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Low exergy systems for high performance buildings and communities

: Torio, Herena; Schmidt, Dietrich

International Solar Energy Society -ISES-:
Rapid transition to a renewable energy world. ISES Solar World Congress 2011. DVD-ROM : 28 Aug - 2 Sep 2011, Kassel, Germany; conference proceedings
Freiburg: ISES, 2011
ISBN: 978-3-9814659-0-7
Solar World Congress (SWC) <30, 2011, Kassel>
Conference Paper
Fraunhofer IBP ()

As a consequence of the latest reports on climate change and the needed reduction in CO2 emissions, huge efforts must be made in the future to conserve high quality, or primary energy, resources. A new dimension will be added to this problem if countries with fast growing economies continue to increase their consumption of fossil energy sources in the same manner as they do now. Even though there is still considerable energy saving potential in the building stock, the results of the finished IEA ECBCS Annex 37, Low Exergy Systems for Heating and Cooling of Buildings, show that there is an equal or greater potential in exergy management. This implies working with the whole energy chain, taking into consideration the different quality levels involved, from generation to final use, in order to significantly reduce the fraction of primary or high-grade energy used and thereby minimise exergy consumption. New advanced forms of technology need to be implemented. At the same time, as the use of high quality energy for heating and cooling is reduced, there is more reason to apply an integral approach, which includes all other processes where energy/exergy is used in buildings. In recent years, we have made substantial progress in the development of new and integrated techniques for improving energy use, such as heat pumps, co-generation, thermally activated building components, and methods for harvesting renewable energy directly from solar radiation, from the ground and various other waste heat sources.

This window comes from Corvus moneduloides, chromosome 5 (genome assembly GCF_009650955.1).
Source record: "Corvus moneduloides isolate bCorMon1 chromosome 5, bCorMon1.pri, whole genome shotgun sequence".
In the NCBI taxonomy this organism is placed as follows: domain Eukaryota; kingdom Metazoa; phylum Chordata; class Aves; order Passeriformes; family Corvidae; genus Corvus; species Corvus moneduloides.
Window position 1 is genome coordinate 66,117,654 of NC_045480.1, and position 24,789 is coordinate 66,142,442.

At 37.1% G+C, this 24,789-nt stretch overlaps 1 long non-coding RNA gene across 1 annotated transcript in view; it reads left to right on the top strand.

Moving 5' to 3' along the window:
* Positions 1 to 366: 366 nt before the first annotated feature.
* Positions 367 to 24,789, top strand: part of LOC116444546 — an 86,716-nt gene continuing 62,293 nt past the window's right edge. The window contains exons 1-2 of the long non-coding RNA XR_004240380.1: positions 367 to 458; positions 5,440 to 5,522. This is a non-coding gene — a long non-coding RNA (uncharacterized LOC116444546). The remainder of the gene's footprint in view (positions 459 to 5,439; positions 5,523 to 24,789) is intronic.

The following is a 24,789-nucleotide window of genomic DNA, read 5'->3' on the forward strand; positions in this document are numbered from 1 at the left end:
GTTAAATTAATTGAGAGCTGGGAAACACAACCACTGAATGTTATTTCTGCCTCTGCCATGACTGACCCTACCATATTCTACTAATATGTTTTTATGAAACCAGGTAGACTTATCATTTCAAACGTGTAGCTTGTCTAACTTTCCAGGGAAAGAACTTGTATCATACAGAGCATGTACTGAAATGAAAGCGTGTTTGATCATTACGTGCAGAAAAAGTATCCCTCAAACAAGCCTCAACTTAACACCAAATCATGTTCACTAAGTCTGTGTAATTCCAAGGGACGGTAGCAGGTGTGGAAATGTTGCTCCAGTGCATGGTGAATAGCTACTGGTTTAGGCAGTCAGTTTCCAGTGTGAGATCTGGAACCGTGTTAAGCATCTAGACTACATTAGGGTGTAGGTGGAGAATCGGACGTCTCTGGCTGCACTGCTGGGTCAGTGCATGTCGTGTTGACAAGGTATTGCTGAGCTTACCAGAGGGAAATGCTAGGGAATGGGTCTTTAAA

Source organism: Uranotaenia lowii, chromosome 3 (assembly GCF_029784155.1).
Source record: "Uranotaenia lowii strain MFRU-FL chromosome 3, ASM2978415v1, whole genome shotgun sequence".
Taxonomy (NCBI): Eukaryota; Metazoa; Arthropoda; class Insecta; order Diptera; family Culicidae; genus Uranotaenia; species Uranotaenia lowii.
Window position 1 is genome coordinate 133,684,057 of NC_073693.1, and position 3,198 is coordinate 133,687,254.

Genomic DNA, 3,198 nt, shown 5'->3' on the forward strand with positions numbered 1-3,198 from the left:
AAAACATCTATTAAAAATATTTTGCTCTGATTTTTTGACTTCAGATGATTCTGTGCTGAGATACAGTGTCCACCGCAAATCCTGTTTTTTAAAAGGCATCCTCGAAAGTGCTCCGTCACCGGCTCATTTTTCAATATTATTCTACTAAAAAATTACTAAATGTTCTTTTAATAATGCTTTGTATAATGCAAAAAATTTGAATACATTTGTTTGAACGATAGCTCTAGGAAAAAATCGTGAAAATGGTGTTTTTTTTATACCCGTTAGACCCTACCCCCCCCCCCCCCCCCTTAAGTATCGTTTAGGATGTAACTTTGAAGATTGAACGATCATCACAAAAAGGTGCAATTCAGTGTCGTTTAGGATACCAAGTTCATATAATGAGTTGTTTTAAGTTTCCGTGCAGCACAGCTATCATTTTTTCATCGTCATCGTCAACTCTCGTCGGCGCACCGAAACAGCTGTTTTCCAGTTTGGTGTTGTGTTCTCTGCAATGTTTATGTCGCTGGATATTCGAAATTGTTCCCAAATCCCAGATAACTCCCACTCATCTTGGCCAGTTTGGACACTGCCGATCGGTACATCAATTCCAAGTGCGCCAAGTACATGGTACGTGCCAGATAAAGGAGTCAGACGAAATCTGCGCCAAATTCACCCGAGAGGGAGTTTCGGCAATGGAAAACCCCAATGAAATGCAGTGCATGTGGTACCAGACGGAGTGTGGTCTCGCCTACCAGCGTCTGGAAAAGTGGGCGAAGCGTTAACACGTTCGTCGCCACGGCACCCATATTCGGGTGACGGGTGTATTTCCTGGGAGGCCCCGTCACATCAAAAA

The results obtained in research projects on optimised exergy use in buildings are promising and elucidate a huge potential for introducing new components, techniques and system solutions to create low exergy built environments. The exergy conversion, e.g. heat or electricity production, plays a crucial role in possible future activities in the overall system optimisation of the entire energy system within a building. New solutions can be obtained by taking advantage of the design of entire quarters or community structures into consideration. Then, by coupling a group of buildings or by the possible use of new energy sources (e.g. the use of water in old coal mines to heat and cool entire cities a more efficient use of energy is possible.